In the latest episode of SWE’s Diverse podcast, moderator Jo Miller interviews Beth Holloway, Ph.D., director of the Women in Engineering Program and assistant dean for undergraduate education in the College of Engineering at Purdue University about applying for college.
According to the US Department of Labor, women currently make up 7% of mechanical engineers. Early on in her career, Dr. Beth Holloway was one of them. She holds bachelor’s and master’s degrees in Mechanical Engineering and a Ph.D. in Engineering Education, all from Purdue.
Dr. Holloway, who is also a professional member of SWE, answers questions from girls who are SWENexters. SWENext is a great way for students aged 18 years and under to get involved in the Society of Women Engineers. We asked SWENexters to submit their questions for Dr. Holloway, who spoke about the engineering profession, the college application process and how to prepare for life as an engineering undergrad. Her advice on applying for scholarships is not to be missed!
SWENext is a program that provides students, parents and educators with tools to understand the profession of engineering and engage girls who want to learn about science, technology, engineering and math (STEM).
15-year-old high school student Lisa Aberg from Orlando, FL, called into the podcast to ask Dr. Holloway about travel opportunities for engineers and classes that Dr. Holloway wishes she had taken when she was in high school and college.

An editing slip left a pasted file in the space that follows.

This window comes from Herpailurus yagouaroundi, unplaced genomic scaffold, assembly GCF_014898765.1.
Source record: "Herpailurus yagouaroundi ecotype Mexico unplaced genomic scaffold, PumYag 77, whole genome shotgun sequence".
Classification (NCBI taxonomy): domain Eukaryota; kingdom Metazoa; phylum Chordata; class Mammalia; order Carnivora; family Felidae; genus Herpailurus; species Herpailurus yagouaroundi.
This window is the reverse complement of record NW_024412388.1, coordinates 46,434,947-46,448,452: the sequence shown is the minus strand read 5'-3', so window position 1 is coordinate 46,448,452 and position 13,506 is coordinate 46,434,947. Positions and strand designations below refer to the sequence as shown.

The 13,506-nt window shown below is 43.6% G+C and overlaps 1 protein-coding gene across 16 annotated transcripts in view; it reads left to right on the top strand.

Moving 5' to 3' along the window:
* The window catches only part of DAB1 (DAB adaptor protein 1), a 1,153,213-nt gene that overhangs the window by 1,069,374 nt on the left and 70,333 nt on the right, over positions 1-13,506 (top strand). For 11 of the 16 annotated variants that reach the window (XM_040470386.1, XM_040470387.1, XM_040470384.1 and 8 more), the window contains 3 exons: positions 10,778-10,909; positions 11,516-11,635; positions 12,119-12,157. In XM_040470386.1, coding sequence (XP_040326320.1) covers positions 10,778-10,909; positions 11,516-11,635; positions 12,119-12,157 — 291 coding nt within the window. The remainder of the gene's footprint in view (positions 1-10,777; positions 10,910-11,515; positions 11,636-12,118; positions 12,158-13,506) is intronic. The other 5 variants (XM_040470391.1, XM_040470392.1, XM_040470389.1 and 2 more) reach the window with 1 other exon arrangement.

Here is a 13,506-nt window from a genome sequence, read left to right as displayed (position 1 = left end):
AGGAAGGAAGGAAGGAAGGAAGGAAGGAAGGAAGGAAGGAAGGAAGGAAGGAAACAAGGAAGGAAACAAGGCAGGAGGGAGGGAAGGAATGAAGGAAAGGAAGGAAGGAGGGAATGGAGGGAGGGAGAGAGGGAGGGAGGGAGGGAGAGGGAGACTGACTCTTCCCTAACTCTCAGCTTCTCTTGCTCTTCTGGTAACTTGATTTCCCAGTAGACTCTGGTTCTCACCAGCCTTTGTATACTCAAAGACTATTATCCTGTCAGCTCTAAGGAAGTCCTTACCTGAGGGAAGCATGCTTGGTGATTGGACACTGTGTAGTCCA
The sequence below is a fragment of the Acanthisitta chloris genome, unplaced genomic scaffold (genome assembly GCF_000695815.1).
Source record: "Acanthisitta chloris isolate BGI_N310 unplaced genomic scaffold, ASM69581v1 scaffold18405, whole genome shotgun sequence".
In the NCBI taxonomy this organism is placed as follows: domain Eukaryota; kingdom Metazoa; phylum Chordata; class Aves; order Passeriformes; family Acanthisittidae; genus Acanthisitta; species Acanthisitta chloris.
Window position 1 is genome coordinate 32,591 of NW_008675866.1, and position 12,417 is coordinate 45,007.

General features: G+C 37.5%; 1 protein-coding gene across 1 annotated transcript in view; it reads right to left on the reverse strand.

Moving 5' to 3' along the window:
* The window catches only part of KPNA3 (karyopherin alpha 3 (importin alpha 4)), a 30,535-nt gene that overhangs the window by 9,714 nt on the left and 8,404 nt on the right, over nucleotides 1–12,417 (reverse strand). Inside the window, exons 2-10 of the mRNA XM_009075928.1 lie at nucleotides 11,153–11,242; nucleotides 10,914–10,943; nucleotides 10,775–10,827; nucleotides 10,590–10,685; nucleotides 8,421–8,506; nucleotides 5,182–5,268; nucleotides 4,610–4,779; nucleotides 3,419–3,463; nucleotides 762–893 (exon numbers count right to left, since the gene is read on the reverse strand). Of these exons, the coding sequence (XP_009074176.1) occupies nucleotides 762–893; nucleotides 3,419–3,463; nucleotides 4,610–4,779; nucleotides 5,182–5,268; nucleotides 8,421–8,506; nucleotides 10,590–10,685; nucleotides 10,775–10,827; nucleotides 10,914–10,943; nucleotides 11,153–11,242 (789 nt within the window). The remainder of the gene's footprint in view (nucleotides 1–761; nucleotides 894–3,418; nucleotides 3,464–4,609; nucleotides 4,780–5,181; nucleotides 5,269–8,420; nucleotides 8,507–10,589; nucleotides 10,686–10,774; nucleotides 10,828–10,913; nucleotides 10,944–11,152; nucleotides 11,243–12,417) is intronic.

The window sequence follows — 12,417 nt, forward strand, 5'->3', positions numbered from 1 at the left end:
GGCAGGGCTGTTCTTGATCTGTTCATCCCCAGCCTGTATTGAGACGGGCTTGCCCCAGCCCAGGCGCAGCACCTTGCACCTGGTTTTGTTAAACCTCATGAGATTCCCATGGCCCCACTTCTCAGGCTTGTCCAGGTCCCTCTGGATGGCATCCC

You can also find this podcast and the rest of SWE’s Diverse podcast series on iTunes.
In the winter issue of SWE Magazine, Dr. Holloway has written an article about why she left her job in industry to direct an engineering program at her alma mater, Purdue.
“In the 1970s, a handful of engineering schools hired social scientists to determine why girls in high school were not interested in engineering and to develop programs that would attract them to apply to engineering schools. Seriously declining enrollments in engineering schools, and the passage of Title IX in 1972 and the Women’s Educational Equity Act in 1974, all suggested that female students should be encouraged to consider engineering as a career choice. Female engineering students and alumnae were recognized as key elements to the success of the outreach efforts, mentoring, and the Women in Engineering Programs developed by the social scientists. It should come as no surprise that some of the women who benefited from these efforts later became interested in the development of these programs,” she writes.
Jo Miller is founding editor of BeLeaderly.com and CEO of Women’s Leadership Coaching, Inc. Jo is a sought-after speaker who has traveled widely in Europe, North America, Asia Pacific, and the Middle East to deliver keynotes and leadership workshops.